High deductible? These options could help you avoid expensive bills
How supplemental insurance can cover medical bills
High deductible health plans continue to rise in popularity, as more consumers try to minimize premium costs by choosing plans with more cost-sharing.
However, the trade-off is significant. In the event that you experience a high-cost healthcare incident, you will be responsible for all medical bills until you reach your deductible, and a portion of any remaining bills until you reach your out-of-pocket maximum.
This amount can easily surpass $6,000, and certainly not every consumer with a high deductible health plan has that amount stowed away.
There are a number of tips for minimizing costs for expected expenses, but accidents do happen. In some cases, enrolling in a supplemental insurance plan could protect you against large out-of-pocket costs.
Here are three options—critical illness coverage, hospital indemnity coverage and gap insurance, that could protect you from large out-of-pocket costs.
One important note about these options—it’s key to pay close attention to the details of any specific plan. Many have waiting periods, which means you can’t file a claim through them immediately after signing up. This is to incentivize you to sign up for coverage before you need it. Many also have exclusions, which means certain conditions or treatments might not be covered.
Critical illness coverage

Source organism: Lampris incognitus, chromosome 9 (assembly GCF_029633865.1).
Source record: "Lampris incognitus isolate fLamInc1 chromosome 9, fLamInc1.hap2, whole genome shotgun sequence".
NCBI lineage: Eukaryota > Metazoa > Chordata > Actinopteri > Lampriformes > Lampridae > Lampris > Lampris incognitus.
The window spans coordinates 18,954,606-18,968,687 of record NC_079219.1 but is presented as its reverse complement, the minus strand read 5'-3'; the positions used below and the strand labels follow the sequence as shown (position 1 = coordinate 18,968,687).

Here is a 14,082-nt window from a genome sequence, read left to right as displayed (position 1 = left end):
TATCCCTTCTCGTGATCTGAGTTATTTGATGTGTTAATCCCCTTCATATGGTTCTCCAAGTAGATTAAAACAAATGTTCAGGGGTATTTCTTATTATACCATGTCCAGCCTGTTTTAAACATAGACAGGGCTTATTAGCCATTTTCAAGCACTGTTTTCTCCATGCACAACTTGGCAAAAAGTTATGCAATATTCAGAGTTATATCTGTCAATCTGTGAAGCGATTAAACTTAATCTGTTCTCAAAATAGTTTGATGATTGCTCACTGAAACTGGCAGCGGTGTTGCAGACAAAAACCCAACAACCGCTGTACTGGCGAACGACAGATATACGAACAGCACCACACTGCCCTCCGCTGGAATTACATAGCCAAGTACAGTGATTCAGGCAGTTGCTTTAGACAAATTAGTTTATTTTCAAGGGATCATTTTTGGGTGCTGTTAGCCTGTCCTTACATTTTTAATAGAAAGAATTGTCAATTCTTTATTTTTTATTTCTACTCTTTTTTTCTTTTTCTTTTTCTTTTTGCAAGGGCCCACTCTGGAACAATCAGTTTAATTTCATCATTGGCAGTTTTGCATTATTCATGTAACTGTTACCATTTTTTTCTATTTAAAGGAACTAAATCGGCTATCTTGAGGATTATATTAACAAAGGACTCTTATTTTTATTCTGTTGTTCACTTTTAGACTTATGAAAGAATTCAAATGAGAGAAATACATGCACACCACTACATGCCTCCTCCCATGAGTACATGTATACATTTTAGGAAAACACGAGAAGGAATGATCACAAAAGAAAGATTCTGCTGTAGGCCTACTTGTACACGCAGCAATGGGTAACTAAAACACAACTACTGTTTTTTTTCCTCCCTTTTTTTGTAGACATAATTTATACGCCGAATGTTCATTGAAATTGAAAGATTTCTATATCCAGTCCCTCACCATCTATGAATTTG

A critical illness policy will provide you with a lump sum in the event that you are diagnosed with a covered “critical illness.” These primarily cover cancer, heart attacks and strokes, but some will also cover kidney failure, organ transplants and other conditions.
The lump sum can cover your bills before you reach your out-of-pocket maximum, or can be used for anything you wish. However, these policies typically won’t cover any illnesses diagnosed before the coverage starts or during the waiting period.
Hospital indemnity coverage
This type of coverage pays a set amount in the event that you are admitted to a hospital. It could be per day, per week or per month. You receive a lump sum payment for the covered period. There are typically waiting periods, sometimes based on the type of medical event contributing to the hospitalization.
You can use the money to pay your deductible or for whatever you like.
Gap plans, or deductible insurance, will cover a specific amount in the event of certain events, like an accident, illness or hospitalization. For example, you might pay $25 per month, and submit a claim for $3,000 to pay your deductible, in the event that you have one of the covered experiences. Some consumers might think, “Wait, isn’t this just insurance for my insurance?” Technically, yes. But in some cases and depending on the cost of the plan, it can be a good way to protect yourself against the risk of having to pay your deductible.
Want more information on effectively using health insurance? Download the “Buyer’s Guide to Health Insurance” here.
Understanding out-of-pocket costs From deductibles to coinsurance, cost-sharing is a...
The rise of deductible insurance The year is 2075. Your grandson has...